For Restaurant Week, executive chef Derek Eidson and chef-partner George Formaro’s menu will pay homage to prominent south-side families who emigrated from Italy and who later opened restaurants or food shops in Des Moines. Names like Lacona, Tumea, Vacco, Riccelli, Graziano and Formaro will grace the menu. Each dish featured will either be a favorite family recipe or a specialty from the clan’s hometown in Italy.

One such dish is Rigatoni alla Norma, a specialty of George Formaro’s mother, Gina Formaro. While George and his siblings were growing up on the south side, his mother often made her recipe using fresh tomatoes and eggplant grown in the family’s backyard garden. The dish, which also features garlic, chili flakes, basil, breadcrumbs and ricotta salata, is a famous specialty of Gina Formaro’s native Sicily.


Trostel’s Dish

For one of his Restaurant Week selections, chef Johan Larsson will serve this braised Iowa beef short rib atop a nest of tagliatelle that’s studded with summer vegetables. Asked which vegetables those might be, Larsson responded, “Whatever’s fresh and beautiful from Central Iowa Organics.”

A truck from the Winterset farm arrives regularly throughout the growing season, bringing a veritable farmers market right to the restaurant’s door. While sweet corn, radishes, rainbow Swiss chard, tomato and basil could well make their way into the dish, don’t be surprised if you find other garden-fresh surprises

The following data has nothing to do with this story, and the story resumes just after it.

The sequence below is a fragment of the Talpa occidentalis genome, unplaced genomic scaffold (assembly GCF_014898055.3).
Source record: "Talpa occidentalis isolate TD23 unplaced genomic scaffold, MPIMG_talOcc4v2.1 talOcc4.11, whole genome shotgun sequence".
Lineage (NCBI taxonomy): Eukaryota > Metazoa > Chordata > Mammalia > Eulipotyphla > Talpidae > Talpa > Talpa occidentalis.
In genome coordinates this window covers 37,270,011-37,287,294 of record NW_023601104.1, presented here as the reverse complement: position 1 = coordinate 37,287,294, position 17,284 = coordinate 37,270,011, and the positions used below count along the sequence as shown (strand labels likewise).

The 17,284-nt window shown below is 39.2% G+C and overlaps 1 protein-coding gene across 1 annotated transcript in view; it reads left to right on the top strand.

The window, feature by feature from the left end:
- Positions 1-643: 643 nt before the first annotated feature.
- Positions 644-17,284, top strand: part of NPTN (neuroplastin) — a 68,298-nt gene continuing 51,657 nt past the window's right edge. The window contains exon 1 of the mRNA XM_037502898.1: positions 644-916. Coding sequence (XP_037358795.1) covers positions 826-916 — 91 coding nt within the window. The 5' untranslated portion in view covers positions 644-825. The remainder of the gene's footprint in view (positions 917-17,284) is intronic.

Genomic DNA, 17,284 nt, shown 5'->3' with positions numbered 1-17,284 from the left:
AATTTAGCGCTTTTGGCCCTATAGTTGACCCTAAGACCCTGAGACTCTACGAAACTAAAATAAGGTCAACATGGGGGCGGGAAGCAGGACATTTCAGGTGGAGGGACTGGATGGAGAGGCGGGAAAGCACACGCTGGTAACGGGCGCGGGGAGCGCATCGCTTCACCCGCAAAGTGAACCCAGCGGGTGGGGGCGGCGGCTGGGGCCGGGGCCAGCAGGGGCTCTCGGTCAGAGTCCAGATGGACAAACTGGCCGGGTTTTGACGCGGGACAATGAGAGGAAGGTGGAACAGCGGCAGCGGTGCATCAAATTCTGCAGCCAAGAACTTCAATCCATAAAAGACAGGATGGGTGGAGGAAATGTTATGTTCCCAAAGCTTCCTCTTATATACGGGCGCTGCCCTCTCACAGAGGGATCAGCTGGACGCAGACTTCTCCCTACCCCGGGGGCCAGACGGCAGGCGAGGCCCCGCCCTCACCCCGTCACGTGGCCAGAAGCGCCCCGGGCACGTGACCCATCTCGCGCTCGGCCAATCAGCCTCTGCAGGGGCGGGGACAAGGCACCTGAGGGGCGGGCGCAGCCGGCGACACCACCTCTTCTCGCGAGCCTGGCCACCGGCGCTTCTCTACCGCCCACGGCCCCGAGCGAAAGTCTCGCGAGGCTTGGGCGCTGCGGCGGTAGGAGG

woven throughout the house-made, hand-cut egg-enriched tagliatelle.



For one of Goldfinch’s Restaurant Week dessert selections, executive sous-chef Ryan Carey chose a recipe that salutes a beloved Des Moines mainstay: the farmers market that takes place seasonally on Saturdays just outside the restaurant’s doors. Made from homemade peanut butter and locally sourced cream cheese, the peanut butter cheesecake gets a playful sprinkling of caramel corn—that quintessential farmers market munchie—that’s been caramelized and pulverized.

While the dessert may sound rich and indulgent, it was chosen with summer in mind. “The cheesecake is comforting, like a Midwestern dessert should be,” says general manager Brian Edwards, “yet it is airy and light, which is a perfect finish in the stagnant heat of August.”


Splash Seafood Bar & Grill